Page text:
The Twentieth Century Society

Casework

Subterranean pioneer: A trailblazing underground house in Yorkshire

Over the summer we submitted a listing application for ‘Underhill’, a house whose name only modestly hints at the sort of building it is. It was designed in 1969 by Arthur Quarmby for the architect and his family; it was completed in 1975 and they have lived there until this year. It cost about £50,000 to build and is roughly 3,500 sq ft in size. Sited high up in the moors of West Yorkshire, it has stunning views across Ramsden Clough. It is also cut 5m deep into the ground.

Subterranean housing had been popular in the US for some time, though Quarmby was the first in this country to make use of the technique. But the house is no mere eccentricity: it fits into a wider trend away from established practices of architectural organisation – Miesian modernism having by this time become conventional and restrictive – and centring instead on creating efficient and sustainable communities. It was a manifestation of something primordial (Quarmby cites the Iron Age dwellings of Cornwall and the mythical underground dwellers Tuatha dé Danaan as inspiration) which also looked to the future, to create a new way of living in a world which had been transformed by war and the atom bomb.

Underhill is built deep into the rock, the excavated earth pulled back over the structure of four stone arches supporting a roof of concrete beams and breeze-block infill. The many rooms are protected from water by an innovative drainage system which channels water down and around the house and then downhill. A light insulated skin wraps around the entire structure. The result is a thermally efficient building with its own stable internal climate that makes minimal visual impact on the surrounding countryside.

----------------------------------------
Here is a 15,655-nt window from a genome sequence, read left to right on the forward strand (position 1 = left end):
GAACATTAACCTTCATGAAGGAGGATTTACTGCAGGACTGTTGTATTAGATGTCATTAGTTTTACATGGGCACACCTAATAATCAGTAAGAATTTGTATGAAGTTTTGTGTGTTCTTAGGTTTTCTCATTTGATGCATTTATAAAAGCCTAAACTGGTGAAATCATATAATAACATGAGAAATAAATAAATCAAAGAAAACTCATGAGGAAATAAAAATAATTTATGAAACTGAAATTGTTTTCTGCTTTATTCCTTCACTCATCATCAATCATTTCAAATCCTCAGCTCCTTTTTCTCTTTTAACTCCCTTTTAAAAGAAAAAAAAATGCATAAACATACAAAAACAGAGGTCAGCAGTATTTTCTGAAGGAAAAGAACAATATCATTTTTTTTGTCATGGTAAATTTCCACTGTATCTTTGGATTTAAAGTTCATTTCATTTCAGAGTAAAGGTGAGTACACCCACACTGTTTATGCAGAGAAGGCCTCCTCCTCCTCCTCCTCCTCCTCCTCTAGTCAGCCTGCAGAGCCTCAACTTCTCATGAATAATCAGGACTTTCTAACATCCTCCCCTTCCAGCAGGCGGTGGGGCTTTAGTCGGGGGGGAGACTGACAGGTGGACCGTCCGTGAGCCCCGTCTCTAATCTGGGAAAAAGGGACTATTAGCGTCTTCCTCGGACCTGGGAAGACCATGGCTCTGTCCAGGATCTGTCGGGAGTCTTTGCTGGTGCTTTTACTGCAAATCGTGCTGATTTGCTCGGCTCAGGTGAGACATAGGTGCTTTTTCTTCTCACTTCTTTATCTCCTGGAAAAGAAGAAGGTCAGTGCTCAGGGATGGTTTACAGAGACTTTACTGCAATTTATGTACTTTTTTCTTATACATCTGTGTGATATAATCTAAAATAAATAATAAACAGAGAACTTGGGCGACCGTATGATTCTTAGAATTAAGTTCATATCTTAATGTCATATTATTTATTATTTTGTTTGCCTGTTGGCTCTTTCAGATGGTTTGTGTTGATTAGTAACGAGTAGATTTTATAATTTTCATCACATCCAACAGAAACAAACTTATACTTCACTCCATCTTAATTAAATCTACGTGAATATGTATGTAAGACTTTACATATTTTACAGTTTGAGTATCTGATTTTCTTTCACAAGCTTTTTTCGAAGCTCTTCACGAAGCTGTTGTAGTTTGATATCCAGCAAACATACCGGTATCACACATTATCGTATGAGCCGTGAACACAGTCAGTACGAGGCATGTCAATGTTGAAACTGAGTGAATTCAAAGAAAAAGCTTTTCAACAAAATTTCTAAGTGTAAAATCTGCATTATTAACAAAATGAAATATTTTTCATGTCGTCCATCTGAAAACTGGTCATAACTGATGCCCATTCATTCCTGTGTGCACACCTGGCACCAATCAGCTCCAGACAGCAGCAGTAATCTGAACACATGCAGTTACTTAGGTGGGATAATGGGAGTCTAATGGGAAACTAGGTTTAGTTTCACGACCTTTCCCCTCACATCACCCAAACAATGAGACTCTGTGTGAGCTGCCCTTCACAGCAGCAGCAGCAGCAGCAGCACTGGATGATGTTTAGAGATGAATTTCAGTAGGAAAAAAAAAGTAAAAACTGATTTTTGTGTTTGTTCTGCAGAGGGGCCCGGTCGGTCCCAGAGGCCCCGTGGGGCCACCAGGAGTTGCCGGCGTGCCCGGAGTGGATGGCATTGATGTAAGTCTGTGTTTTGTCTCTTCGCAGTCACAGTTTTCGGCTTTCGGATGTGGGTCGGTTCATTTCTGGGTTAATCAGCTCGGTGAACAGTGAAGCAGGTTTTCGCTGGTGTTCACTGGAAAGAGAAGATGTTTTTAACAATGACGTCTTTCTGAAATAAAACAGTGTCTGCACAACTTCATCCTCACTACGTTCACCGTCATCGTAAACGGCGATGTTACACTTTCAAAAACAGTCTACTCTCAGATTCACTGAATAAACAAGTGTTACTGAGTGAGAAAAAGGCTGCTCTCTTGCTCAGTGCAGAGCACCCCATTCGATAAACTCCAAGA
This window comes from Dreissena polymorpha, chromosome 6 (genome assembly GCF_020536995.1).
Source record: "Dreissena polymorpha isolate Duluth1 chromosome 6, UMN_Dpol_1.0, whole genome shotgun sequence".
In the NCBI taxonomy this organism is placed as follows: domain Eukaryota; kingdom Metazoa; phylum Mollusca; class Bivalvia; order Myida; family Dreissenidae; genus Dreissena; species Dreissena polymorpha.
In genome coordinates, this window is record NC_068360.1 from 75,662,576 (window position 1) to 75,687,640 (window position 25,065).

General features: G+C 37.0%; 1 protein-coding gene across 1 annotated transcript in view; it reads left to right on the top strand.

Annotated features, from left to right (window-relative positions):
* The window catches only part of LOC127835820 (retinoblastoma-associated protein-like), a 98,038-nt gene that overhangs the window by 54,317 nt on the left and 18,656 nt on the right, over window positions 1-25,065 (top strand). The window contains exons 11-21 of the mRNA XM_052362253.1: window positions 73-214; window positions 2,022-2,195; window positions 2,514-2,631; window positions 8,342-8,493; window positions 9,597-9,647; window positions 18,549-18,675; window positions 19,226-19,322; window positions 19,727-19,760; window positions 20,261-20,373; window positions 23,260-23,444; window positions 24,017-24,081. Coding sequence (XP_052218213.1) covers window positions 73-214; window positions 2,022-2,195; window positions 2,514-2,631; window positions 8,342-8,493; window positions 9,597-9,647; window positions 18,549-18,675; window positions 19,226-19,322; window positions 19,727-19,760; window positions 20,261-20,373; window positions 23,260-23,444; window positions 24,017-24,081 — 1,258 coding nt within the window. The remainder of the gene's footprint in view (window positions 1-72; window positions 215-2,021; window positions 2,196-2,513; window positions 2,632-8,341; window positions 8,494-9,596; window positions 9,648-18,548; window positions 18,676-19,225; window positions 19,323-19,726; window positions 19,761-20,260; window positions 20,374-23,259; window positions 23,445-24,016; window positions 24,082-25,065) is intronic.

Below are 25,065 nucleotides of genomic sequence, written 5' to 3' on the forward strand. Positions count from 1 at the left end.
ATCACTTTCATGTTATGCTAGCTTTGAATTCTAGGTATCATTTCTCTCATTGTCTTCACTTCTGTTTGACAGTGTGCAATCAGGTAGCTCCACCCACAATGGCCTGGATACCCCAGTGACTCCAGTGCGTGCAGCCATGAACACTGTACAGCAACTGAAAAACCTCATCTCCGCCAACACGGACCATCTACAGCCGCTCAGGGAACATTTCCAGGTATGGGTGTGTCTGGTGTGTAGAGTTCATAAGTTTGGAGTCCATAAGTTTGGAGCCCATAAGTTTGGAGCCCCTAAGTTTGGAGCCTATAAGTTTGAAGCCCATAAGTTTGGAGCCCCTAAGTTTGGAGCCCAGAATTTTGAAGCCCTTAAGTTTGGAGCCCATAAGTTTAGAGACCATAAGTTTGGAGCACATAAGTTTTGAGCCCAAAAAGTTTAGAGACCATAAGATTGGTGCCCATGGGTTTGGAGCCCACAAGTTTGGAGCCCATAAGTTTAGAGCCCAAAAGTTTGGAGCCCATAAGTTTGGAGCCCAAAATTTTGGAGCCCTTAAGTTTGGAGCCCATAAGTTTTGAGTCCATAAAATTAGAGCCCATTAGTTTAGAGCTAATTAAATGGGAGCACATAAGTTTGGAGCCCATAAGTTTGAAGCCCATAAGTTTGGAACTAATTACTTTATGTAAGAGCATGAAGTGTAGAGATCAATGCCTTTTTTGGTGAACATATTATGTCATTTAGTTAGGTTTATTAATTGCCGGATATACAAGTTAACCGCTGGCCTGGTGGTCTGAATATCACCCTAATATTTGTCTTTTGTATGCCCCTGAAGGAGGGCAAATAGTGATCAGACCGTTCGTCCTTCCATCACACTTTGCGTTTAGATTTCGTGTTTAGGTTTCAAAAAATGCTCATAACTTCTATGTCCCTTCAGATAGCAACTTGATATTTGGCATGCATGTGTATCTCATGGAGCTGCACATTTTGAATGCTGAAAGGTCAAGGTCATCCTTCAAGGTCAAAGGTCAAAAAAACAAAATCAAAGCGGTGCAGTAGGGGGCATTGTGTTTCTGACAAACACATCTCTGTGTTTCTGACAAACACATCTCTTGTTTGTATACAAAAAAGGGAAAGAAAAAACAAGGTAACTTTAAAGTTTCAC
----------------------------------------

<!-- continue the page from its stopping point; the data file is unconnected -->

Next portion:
The house is approached through a wide circular door-frame, with rectangular doors opening behind. Overhead, the roof-scape of grassy mounds rolls away into the moors. Approaching visitors can be seen through a periscope. Once inside, the entrance hall is dark, allowing the visitor to experience the ‘drama of passing through a dark tunnel into a large space flooded with light, greenery and water’. The main internal room is spacious and brightly lit. French windows give long views of the moors, and light falls from a glazed dome onto a figure-of-eight swimming pool directly beneath, casting a rippling light throughout the room. ‘I don’t really think of the house in terms of a cave,’ Quarmby says. ‘I think about it in terms of the Golden House of Nero, the ancient hillside dwellings north of Granada… The house is designed around a play of light and form. I designed it as much to delight as to keep a low profile both visually and in terms of energy.’ Openness to the sky was important, not only in a practical sense but to counter the way that he felt ‘architects have taken the sky out of architecture. I like to see the clouds scudding by.’

The interior is gently staggered over five levels. From the main space, wings spread out like a medieval manor house, with separate quarters radiating from the central hall. For obvious reasons, many contemporary critics described Arthur Quarmby as the ‘Tolkien of British Architecture’, which does rather underplay the scope and range of his output, both architectural and otherwise (he had a long career as both inventor and architect, as the feature on plastics in architecture in this issue shows), as well as the complexities of Underhill in particular – a highly sophisticated building and absolutely pioneering in a British context. We hope to see it listed by the time the Quarmbys move out after forty years, this winter.

Tess Pinto

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